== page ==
Tuesday, November 18, 2008

Ready for an implant computer

Hardly a day goes by when I wish computers wouldn't get around to being so small and ubiquitous that I could just have one implanted. The eventual dream is one that's built in so that its abilities are in essence my abilities. Displays overlaid over my eyesight (and integral with it), input from my thoughts, and always online. Seems pretty faraway but sufficient money could get similar functionality, with key limitations, in some ways. A cell-phone-sized computer on your belt, with a 3G wireless connection (in places other than Vermont, where such things are available), a Bluetooth connection to hi-res video goggles displaying a transparent HUD, voice recognition, and maybe a portable Bluetooth one-handed keyboard or just a Bluetooth roll-up keyboard.

A lot of people would react to the idea of an always-on, always-available computer as a further intrusion. You have heard this story before. The harried overworked executive complaining that he can't get away from the cell phone, the pager, the fax, the laptop. That he's expected to be working on the presentation on the plane, to take business calls in the evening, to go to dinner meetings when he's supposed to be at his son's birthday party. Technology is now making him have no time for himself and while he wishes his laptop were lighter and more portable, at the same time he dreads the day it is, because then they'll expect him to work even more.

I sympathize, really I do. But I think that he's placing the blame in the wrong place. The problem is in his employer for expecting him to do such ridiculous amounts of work, and looking to the short term of getting a better next quarter rather than keeping their workforce sustainably sane. The problem is in him for accepting a job like that, rather than taking something that pays less (so he can't afford that BMW) or demanding that the job respect his private life -- though it's hard for him to do both of those things, because maybe he lives in Manhattan, or has to put his kids through school, and it's not like jobs that pay that well grow on trees. The problem is in a capitalist culture that encourages everyone to do all of these things without regard for the well-being of the gears in its machine, making it hard for any single person or employer to break out of it without great sacrifice, if they can at all.

That said, I've been fortunate enough (and I subscribe to the idea that luck visits those who create chances for it to visit) to have a life where I can go home after work and 99% of the time not have to think about work until the next day. And I keep that by choosing not to advance. I could make 50% more money if I took a higher position within my current employer. I could make 100% more money if I worked for the private sector in a city. But I'd rather have what I have and time to have my own life after work, so I don't pursue such opportunities.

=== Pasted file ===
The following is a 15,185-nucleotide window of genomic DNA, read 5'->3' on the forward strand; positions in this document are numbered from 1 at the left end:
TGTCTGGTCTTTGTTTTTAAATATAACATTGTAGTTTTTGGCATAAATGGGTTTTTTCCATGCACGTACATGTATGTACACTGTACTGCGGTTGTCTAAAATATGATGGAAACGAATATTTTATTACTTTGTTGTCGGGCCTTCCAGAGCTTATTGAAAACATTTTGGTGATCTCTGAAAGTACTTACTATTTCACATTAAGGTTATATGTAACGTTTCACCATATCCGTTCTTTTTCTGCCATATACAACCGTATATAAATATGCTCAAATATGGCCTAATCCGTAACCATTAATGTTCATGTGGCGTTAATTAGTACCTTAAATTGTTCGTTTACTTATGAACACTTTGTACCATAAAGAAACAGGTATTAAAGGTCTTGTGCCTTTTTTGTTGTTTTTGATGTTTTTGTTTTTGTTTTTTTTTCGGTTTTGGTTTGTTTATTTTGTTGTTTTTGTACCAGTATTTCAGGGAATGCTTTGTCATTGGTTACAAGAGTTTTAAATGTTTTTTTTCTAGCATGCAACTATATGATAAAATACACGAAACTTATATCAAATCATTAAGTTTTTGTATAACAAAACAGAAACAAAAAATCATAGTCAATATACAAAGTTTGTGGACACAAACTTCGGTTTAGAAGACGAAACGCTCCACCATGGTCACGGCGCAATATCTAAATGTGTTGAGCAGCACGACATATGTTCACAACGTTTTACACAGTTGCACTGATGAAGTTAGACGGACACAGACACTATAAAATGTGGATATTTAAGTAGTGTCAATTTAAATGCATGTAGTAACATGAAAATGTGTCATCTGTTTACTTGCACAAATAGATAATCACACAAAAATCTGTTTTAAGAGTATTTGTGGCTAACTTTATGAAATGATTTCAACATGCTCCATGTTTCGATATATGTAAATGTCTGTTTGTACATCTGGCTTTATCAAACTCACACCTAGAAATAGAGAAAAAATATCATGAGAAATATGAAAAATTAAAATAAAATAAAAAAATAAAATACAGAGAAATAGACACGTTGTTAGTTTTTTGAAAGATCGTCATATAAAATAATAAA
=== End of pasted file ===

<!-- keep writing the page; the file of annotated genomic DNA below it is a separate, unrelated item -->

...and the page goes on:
Blaming the cell phone and laptop for our hypothetical overworked executive's dilemma is a frequent theme in the history of technology. Technology makes possible something that maybe shouldn't be done, and never was done because it wasn't possible before. Someone does it, perhaps looking for quick profit, perhaps because they don't agree it shouldn't be done, perhaps because it's not obvious it shouldn't be done, perhaps merely out of a sense that it's possible. (That last option is usually the one blamed in anti-technology screeds, but it's rarely the actual reason.) Maybe doing it becomes the standard thing out of competitiveness. And when people object, they object not to the bad decision, but to the technology that made that decision possible. They do that especially when useful applications of the technology are not obvious (like an atomic bomb) but they do it just as fast when the technology -- as in the case of a cell phone -- could do a million things, many good, only one of which (causing some poor guy to be overworked) happens to be bad.

If I had more ubiquitous computing, I might allow a small increase in the incursion of my work life on my private life, though you can be sure my private life would not be neglected, and if I felt like it was, then I'd put a stop to it. Instead, I'd be better able to use time that is wasted in waiting, plus I'd be better able to capture ideas when they came to me and thus preserve more of them. Not to mention all the things I could do more efficiently and better. I'm absolutely ready. I know the first few generations will suck, but I'm ready anyway.

1 comment:

litlfrog said...

I'm looking forward to implant computers as well--perhaps not with your frequency or enthusiasm, but it's certainly something I'd like to have one day. I think a fast, reliable computer controlled by thought and displaying data through our senses or a HUD is going to make its user a very different sort of person, and I do wonder whether people with implant computers could become a new upper caste of a stratified society.

Regarding the implications of technological intrusion into private life: you're right that employers' demands on workers' time has more to do with our corporate culture than the technology itself. But an implant computer is (or will be) a thing, a visible product selling at MicroGoogleNewTiger for $6,995. It's a lot easier to wish for something concrete like "If this thing didn't exist I could spend more time with my family" than it is to wish "Corporate culture should respect my private life." After all, we've all seen innovations that didn't work as promised, lacked funding, or just didn't pan out. We haven't often seen businesses choose to treat their employees humanely rather than make more money.